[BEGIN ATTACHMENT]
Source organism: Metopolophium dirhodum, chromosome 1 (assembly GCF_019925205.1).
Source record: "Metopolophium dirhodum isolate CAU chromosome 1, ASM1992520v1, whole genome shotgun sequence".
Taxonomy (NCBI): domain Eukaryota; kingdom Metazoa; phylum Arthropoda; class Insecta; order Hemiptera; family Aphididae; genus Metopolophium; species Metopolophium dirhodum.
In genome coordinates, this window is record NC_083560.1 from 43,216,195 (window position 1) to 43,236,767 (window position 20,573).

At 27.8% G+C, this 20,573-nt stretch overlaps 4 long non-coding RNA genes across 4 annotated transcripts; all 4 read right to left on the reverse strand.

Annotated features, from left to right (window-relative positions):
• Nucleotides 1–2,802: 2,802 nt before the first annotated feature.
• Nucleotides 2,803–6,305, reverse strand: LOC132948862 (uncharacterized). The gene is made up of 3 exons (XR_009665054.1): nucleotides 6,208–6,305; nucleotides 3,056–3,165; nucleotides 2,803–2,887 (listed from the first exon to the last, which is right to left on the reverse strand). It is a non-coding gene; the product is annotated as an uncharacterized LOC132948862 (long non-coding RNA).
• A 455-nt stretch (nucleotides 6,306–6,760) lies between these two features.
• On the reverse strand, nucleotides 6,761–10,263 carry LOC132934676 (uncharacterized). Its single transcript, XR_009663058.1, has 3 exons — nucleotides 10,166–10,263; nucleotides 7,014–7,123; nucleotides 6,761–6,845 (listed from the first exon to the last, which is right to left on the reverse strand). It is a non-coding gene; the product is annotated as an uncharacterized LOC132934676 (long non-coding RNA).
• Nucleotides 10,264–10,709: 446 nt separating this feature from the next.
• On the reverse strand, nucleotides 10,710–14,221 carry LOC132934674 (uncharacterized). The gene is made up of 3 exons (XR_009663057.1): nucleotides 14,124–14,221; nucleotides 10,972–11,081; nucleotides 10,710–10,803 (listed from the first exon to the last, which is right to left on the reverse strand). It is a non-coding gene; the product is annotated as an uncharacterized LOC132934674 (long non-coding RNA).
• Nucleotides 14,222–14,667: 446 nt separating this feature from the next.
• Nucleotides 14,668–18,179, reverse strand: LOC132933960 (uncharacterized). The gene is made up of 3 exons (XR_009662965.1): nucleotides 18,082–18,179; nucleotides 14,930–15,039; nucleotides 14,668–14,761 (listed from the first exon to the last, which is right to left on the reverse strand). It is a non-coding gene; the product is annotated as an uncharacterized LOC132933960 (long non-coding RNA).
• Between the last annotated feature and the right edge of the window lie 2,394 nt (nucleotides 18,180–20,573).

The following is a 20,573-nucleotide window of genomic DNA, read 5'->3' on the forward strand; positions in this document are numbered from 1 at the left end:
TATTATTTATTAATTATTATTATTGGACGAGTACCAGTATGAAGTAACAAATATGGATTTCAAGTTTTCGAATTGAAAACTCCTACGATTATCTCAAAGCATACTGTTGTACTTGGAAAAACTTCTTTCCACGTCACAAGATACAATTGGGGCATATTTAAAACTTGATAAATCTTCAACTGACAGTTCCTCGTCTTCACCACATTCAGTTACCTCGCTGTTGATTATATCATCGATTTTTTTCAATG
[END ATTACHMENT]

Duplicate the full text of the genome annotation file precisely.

Source organism: Metopolophium dirhodum, chromosome 1 (assembly GCF_019925205.1).
Source record: "Metopolophium dirhodum isolate CAU chromosome 1, ASM1992520v1, whole genome shotgun sequence".
Taxonomy (NCBI): domain Eukaryota; kingdom Metazoa; phylum Arthropoda; class Insecta; order Hemiptera; family Aphididae; genus Metopolophium; species Metopolophium dirhodum.
In genome coordinates, this window is record NC_083560.1 from 43,216,195 (window position 1) to 43,236,767 (window position 20,573).

At 27.8% G+C, this 20,573-nt stretch overlaps 4 long non-coding RNA genes across 4 annotated transcripts; all 4 read right to left on the reverse strand.

Annotated features, from left to right (window-relative positions):
• Nucleotides 1–2,802: 2,802 nt before the first annotated feature.
• Nucleotides 2,803–6,305, reverse strand: LOC132948862 (uncharacterized). The gene is made up of 3 exons (XR_009665054.1): nucleotides 6,208–6,305; nucleotides 3,056–3,165; nucleotides 2,803–2,887 (listed from the first exon to the last, which is right to left on the reverse strand). It is a non-coding gene; the product is annotated as an uncharacterized LOC132948862 (long non-coding RNA).
• A 455-nt stretch (nucleotides 6,306–6,760) lies between these two features.
• On the reverse strand, nucleotides 6,761–10,263 carry LOC132934676 (uncharacterized). Its single transcript, XR_009663058.1, has 3 exons — nucleotides 10,166–10,263; nucleotides 7,014–7,123; nucleotides 6,761–6,845 (listed from the first exon to the last, which is right to left on the reverse strand). It is a non-coding gene; the product is annotated as an uncharacterized LOC132934676 (long non-coding RNA).
• Nucleotides 10,264–10,709: 446 nt separating this feature from the next.
• On the reverse strand, nucleotides 10,710–14,221 carry LOC132934674 (uncharacterized). The gene is made up of 3 exons (XR_009663057.1): nucleotides 14,124–14,221; nucleotides 10,972–11,081; nucleotides 10,710–10,803 (listed from the first exon to the last, which is right to left on the reverse strand). It is a non-coding gene; the product is annotated as an uncharacterized LOC132934674 (long non-coding RNA).
• Nucleotides 14,222–14,667: 446 nt separating this feature from the next.
• Nucleotides 14,668–18,179, reverse strand: LOC132933960 (uncharacterized). The gene is made up of 3 exons (XR_009662965.1): nucleotides 18,082–18,179; nucleotides 14,930–15,039; nucleotides 14,668–14,761 (listed from the first exon to the last, which is right to left on the reverse strand). It is a non-coding gene; the product is annotated as an uncharacterized LOC132933960 (long non-coding RNA).
• Between the last annotated feature and the right edge of the window lie 2,394 nt (nucleotides 18,180–20,573).

The following is a 20,573-nucleotide window of genomic DNA, read 5'->3' on the forward strand; positions in this document are numbered from 1 at the left end:
TATTATTTATTAATTATTATTATTGGACGAGTACCAGTATGAAGTAACAAATATGGATTTCAAGTTTTCGAATTGAAAACTCCTACGATTATCTCAAAGCATACTGTTGTACTTGGAAAAACTTCTTTCCACGTCACAAGATACAATTGGGGCATATTTAAAACTTGATAAATCTTCAACTGACAGTTCCTCGTCTTCACCACATTCAGTTACCTCGCTGTTGATTATATCATCGATTTTTTTCAATG